# Vector measure

In mathematics, a vector measure is a function defined on a family of sets and taking vector values satisfying certain properties. It is a generalization of the concept of finite measure, which takes nonnegative real values only.

## Definitions and first consequences

Given a field of sets $(\Omega ,{\mathcal {F}})$  and a Banach space $X$ , a finitely additive vector measure (or measure, for short) is a function $\mu :{\mathcal {F}}\to X$  such that for any two disjoint sets $A$  and $B$  in ${\mathcal {F}}$  one has

$\mu (A\cup B)=\mu (A)+\mu (B).$

A vector measure $\mu$  is called countably additive if for any sequence $(A_{i})_{i=1}^{\infty }$  of disjoint sets in ${\mathcal {F}}$  such that their union is in ${\mathcal {F}}$  it holds that

$\mu \left(\bigcup _{i=1}^{\infty }A_{i}\right)=\sum _{i=1}^{\infty }\mu (A_{i})$

with the series on the right-hand side convergent in the norm of the Banach space $X.$

It can be proved that an additive vector measure $\mu$  is countably additive if and only if for any sequence $(A_{i})_{i=1}^{\infty }$  as above one has

$\lim _{n\to \infty }\left\|\mu \left(\bigcup _{i=n}^{\infty }A_{i}\right)\right\|=0,\qquad \qquad (*)$

where $\|\cdot \|$  is the norm on $X.$

Countably additive vector measures defined on sigma-algebras are more general than finite measures, finite signed measures, and complex measures, which are countably additive functions taking values respectively on the real interval $[0,\infty ),$  the set of real numbers, and the set of complex numbers.

## Examples

Consider the field of sets made up of the interval $[0,1]$  together with the family ${\mathcal {F}}$  of all Lebesgue measurable sets contained in this interval. For any such set $A$ , define

$\mu (A)=\chi _{A}$

where $\chi$  is the indicator function of $A.$  Depending on where $\mu$  is declared to take values, we get two different outcomes.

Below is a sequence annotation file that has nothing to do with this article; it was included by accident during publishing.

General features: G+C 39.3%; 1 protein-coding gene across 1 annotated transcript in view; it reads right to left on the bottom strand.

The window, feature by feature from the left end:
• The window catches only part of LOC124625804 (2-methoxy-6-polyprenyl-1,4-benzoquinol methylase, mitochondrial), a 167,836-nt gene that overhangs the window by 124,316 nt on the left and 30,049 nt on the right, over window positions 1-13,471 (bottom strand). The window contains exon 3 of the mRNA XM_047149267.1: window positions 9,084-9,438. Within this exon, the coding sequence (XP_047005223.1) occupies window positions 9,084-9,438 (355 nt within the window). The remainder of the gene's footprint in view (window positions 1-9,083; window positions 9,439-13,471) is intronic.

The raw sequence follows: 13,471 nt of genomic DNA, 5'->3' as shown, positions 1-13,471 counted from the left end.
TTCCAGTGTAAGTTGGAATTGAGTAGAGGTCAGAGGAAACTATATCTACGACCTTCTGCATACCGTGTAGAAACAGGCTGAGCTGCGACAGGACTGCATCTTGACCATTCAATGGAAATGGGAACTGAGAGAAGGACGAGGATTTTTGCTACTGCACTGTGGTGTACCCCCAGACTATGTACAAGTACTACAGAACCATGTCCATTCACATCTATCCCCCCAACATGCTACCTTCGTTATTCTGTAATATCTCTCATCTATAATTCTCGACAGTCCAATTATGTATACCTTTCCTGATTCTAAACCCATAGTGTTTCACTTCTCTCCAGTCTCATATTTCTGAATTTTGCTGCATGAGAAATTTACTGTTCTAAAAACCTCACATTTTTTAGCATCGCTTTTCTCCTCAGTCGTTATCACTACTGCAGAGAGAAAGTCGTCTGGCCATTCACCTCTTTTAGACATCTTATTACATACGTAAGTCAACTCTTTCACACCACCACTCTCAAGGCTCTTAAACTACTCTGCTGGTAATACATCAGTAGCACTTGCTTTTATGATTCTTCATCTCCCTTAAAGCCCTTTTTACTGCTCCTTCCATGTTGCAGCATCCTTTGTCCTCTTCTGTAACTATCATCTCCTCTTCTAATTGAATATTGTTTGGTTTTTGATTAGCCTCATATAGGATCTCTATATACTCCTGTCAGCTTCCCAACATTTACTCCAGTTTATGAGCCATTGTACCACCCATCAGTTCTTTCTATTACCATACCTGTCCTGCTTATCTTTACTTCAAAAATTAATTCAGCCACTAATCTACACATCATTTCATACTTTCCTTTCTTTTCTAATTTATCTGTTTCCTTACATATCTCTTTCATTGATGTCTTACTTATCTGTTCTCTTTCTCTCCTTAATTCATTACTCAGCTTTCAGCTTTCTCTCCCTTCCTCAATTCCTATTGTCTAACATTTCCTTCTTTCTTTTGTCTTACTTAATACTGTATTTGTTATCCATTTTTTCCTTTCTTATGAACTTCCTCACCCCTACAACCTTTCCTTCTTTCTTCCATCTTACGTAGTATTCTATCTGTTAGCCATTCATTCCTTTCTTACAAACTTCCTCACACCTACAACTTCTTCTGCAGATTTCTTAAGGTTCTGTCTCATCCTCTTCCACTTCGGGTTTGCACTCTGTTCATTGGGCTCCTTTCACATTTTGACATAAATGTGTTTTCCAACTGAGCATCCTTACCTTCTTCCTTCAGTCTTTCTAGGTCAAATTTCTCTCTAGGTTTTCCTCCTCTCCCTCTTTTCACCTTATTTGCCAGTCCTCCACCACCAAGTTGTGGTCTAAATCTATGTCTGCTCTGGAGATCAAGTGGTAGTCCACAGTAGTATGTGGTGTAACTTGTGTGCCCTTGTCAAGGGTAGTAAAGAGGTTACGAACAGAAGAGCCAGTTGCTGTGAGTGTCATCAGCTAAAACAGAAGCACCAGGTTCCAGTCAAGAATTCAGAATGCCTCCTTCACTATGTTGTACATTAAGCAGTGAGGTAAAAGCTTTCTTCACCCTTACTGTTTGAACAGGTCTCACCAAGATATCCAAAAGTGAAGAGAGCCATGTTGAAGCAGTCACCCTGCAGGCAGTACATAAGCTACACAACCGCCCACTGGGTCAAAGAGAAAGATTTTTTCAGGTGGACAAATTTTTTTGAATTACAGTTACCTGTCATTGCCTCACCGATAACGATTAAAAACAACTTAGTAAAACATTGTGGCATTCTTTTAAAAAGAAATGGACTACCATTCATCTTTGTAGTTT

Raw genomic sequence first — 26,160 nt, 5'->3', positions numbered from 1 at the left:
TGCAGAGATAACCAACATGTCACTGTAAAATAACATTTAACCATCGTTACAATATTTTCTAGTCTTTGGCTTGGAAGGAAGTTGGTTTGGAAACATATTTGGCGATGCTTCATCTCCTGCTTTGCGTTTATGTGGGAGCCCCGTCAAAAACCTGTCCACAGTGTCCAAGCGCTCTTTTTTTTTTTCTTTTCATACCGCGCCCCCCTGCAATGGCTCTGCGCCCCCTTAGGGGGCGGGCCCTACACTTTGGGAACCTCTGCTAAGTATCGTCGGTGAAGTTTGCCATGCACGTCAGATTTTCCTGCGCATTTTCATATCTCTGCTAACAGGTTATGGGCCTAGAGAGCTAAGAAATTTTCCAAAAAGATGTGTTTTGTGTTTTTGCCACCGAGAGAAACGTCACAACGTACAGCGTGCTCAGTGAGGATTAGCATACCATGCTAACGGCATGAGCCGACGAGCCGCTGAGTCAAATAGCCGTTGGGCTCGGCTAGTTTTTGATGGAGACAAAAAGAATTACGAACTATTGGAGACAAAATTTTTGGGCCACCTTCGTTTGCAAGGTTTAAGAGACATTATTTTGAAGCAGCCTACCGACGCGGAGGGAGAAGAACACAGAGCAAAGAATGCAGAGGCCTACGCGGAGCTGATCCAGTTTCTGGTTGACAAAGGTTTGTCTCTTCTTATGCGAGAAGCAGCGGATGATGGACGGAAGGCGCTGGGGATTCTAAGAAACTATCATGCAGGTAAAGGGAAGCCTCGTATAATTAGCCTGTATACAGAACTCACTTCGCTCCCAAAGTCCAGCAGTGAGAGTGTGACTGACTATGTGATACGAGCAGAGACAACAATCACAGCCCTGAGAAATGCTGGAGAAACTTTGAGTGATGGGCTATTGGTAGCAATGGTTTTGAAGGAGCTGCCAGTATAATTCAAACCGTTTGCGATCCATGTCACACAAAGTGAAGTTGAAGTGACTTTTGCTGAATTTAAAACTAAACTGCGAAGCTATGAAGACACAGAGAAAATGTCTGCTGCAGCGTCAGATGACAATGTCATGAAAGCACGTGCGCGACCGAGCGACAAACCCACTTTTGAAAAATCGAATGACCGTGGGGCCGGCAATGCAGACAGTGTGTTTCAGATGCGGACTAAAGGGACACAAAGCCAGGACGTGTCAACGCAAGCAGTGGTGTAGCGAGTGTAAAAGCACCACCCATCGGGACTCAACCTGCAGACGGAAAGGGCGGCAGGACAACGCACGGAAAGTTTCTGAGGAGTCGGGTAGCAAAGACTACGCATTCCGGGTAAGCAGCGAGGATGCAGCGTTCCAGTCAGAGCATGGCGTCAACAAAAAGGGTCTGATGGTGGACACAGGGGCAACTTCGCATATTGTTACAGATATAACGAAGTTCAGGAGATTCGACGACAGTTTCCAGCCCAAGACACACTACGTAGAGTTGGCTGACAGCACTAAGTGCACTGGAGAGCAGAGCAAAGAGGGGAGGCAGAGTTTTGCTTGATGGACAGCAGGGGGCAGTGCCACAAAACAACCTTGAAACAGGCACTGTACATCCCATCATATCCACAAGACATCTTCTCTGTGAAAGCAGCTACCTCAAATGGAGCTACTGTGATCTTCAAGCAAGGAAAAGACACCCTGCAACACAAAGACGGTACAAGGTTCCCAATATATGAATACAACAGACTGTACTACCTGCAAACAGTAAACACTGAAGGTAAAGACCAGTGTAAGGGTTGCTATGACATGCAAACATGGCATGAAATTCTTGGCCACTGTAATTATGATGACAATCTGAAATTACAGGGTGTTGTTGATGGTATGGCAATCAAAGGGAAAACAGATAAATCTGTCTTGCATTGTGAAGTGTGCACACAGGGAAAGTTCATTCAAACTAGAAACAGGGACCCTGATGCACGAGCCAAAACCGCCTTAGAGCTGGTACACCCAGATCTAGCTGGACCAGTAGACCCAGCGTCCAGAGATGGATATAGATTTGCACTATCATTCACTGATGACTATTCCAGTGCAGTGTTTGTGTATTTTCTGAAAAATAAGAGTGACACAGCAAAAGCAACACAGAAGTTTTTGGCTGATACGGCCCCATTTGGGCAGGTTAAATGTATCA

• $\mu ,$  viewed as a function from ${\mathcal {F}}$  to the Lp-space $L^{\infty }([0,1]),$  is a vector measure which is not countably-additive.
• $\mu ,$  viewed as a function from ${\mathcal {F}}$  to the Lp-space $L^{1}([0,1]),$  is a countably-additive vector measure.

Both of these statements follow quite easily from the criterion (*) stated above.

## The variation of a vector measure

Given a vector measure $\mu :{\mathcal {F}}\to X,$  the variation $|\mu |$  of $\mu$  is defined as

$|\mu |(A)=\sup \sum _{i=1}^{n}\|\mu (A_{i})\|$

where the supremum is taken over all the partitions

$A=\bigcup _{i=1}^{n}A_{i}$

of $A$  into a finite number of disjoint sets, for all $A$  in ${\mathcal {F}}$ . Here, $\|\cdot \|$  is the norm on $X.$

The variation of $\mu$  is a finitely additive function taking values in $[0,\infty ].$  It holds that

$\|\mu (A)\|\leq |\mu |(A)$

for any $A$  in ${\mathcal {F}}.$  If $|\mu |(\Omega )$  is finite, the measure $\mu$  is said to be of bounded variation. One can prove that if $\mu$  is a vector measure of bounded variation, then $\mu$  is countably additive if and only if $|\mu |$  is countably additive.

## Lyapunov's theorem

In the theory of vector measures, Lyapunov's theorem states that the range of a (non-atomic) finite-dimensional vector measure is closed and convex. In fact, the range of a non-atomic vector measure is a zonoid (the closed and convex set that is the limit of a convergent sequence of zonotopes). It is used in economics, in ("bang–bang") control theory, and in statistical theory. Lyapunov's theorem has been proved by using the Shapley–Folkman lemma, which has been viewed as a discrete analogue of Lyapunov's theorem.